Business Researcher Studies the Importance of Numbers in Marketing
How important are the numbers that surround us every day such as sales pricing, brand names or product attributes? And, do these numbers impact how we make purchasing decisions and conduct negotiations?
According to recent research by UTSA marketing faculty member Dengfeng Yan, numbers play a vital role in consumer behavior.
“From a managerial perspective, numbers are pervasive in marketing or every day contexts,” said Yan, assistant professor of marketing. “Previous research has typically focused on the function of numbers as conveying quantitative magnitude. In contrast, my work suggests that numbers can also communicate other psychological meanings as well.”
In his article “Numbers are Gendered: The Role of Numerical Precision,” Yan conducted seven studies to determine whether numbers can be thought of as feminine or masculine. The article has been accepted in the Journal of Consumer Research.
“The intuition is that people tend to associate numerical precision with masculine concepts,” said Yan. “There might be several reasons why this is the case. For example, past research has shown that precise numbers signal confidence and aggression, which are connected with masculinity. In contrast round numbers are associated with greater flexibility and accommodation, which are more connected with femininity.”
To test this idea, in one study individuals were shown a picture of a baby as part of a gender neutral birth announcement. When the descriptions such as measurements were more precise the baby was more often perceived as male.
“Thus, it’s better for marketers to communicate masculine attributes using precise numbers. The underlying reason is that exposure to precise numbers may make masculine concepts more accessible in a consumer’s mind, which in turn facilitates the processing of materials that have masculine connotations.”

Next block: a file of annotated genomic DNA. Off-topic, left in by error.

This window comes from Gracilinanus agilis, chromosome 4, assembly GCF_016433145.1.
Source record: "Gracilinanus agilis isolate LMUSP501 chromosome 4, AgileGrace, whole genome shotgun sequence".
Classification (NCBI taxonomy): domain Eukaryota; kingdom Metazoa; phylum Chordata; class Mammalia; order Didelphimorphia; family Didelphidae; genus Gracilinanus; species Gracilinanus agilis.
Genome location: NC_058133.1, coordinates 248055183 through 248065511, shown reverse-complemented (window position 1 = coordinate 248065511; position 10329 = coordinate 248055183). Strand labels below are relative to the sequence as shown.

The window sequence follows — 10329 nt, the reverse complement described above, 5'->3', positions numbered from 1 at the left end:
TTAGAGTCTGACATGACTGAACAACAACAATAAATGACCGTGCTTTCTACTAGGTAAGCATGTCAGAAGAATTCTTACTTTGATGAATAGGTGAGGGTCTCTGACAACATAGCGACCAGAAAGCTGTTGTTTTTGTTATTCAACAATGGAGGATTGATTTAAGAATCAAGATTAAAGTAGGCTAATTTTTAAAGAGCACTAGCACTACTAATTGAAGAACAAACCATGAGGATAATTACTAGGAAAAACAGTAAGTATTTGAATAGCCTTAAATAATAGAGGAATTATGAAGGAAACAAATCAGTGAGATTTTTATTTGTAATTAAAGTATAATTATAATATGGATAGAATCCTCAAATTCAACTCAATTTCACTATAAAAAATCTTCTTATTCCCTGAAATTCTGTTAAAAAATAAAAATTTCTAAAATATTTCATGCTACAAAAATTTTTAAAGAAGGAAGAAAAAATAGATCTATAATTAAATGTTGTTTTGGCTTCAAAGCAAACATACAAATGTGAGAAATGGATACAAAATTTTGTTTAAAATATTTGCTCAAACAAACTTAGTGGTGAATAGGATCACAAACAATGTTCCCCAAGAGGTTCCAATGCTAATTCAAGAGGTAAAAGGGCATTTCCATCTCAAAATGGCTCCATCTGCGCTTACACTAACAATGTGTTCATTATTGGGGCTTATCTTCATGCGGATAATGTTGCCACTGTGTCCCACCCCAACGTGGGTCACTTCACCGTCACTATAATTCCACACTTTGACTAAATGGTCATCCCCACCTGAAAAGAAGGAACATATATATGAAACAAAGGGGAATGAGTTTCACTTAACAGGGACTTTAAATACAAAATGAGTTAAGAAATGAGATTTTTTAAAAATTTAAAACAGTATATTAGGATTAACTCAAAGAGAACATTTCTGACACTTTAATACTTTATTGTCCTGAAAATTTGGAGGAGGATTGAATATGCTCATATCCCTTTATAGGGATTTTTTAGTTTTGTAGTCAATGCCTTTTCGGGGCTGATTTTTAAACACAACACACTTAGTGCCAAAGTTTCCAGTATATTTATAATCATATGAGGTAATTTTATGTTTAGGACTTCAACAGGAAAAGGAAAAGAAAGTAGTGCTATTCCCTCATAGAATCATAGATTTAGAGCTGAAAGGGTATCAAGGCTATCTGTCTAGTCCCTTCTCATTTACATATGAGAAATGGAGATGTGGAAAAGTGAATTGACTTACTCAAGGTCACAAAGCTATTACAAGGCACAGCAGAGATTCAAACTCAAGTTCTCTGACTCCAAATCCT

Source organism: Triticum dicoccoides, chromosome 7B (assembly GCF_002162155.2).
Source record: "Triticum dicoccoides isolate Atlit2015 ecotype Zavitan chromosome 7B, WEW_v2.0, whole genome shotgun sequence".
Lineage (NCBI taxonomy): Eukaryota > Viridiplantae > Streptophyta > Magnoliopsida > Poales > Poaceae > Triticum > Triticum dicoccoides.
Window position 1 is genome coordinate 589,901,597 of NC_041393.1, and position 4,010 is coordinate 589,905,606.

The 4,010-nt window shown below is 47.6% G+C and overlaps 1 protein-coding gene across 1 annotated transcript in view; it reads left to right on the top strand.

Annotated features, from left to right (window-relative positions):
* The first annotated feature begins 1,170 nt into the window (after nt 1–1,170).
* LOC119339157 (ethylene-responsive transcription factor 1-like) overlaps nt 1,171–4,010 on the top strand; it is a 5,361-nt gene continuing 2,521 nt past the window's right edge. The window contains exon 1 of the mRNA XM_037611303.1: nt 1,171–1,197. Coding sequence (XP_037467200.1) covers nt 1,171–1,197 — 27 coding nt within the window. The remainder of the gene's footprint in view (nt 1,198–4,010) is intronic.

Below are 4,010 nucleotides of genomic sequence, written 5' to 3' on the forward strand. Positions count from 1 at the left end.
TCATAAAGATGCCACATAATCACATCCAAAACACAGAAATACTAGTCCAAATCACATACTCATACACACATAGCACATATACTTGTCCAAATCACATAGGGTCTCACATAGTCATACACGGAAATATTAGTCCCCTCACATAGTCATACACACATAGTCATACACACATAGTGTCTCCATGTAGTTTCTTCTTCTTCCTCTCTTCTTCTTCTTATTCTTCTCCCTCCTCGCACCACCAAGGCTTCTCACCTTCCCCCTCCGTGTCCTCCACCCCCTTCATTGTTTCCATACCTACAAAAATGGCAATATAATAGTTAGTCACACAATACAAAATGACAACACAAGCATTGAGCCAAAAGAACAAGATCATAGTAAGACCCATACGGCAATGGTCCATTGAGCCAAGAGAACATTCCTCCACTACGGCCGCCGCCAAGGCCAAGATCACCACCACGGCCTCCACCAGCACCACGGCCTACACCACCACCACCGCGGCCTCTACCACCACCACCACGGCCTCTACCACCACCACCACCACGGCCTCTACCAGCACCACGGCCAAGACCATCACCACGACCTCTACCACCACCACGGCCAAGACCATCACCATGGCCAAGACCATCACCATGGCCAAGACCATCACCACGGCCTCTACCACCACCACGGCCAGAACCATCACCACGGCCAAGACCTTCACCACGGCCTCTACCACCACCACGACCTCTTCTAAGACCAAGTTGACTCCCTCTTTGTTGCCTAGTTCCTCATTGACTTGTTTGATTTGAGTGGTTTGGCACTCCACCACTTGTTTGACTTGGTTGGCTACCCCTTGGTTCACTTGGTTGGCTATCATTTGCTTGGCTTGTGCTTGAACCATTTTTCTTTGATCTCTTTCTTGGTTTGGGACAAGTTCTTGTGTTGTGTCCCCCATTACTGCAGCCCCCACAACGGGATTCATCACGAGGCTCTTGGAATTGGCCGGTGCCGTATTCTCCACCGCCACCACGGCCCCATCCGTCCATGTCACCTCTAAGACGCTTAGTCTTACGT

Yan’s second research study, which was co-authored with UTSA marketing doctoral student Jorge Pena Marin, looked at how numerical precision influences negotiators’ decisions throughout the bargaining process.
In their paper “Round Off the Bargaining: The Effects of Offer Roundness on Willingness to Accept,” the UTSA researchers built upon previous research that found round numbers symbolize completion and goal achievement.
Results from their five studies found that negotiators were more willing to accept round offers ($24,000) than comparable precise offers ($24,195). However, if they counter, participants in the precise condition counter less than those in the round condition.
“When setting list prices, it’s better to use precise numbers because precision signals expertise and confidence,” said Yan. “As a result, the offer recipient will counter less. As the negotiation is underway, we suggest that it’s beneficial to make a round offer because it cues completion. Since bargaining is not a pleasant process, closing the deal sooner might be desired.”
Based on their findings, numerical roundness can be identified as another determinant of psychological closure.
Yan, who has taught at UTSA since 2012, has focused his research in the areas of numerical information processing and psychological distance. His work has appeared in the Journal of Consumer Research, Journal of Marketing Research, Journal of Consumer Psychology and the Journal of Personality and Social Psychology.
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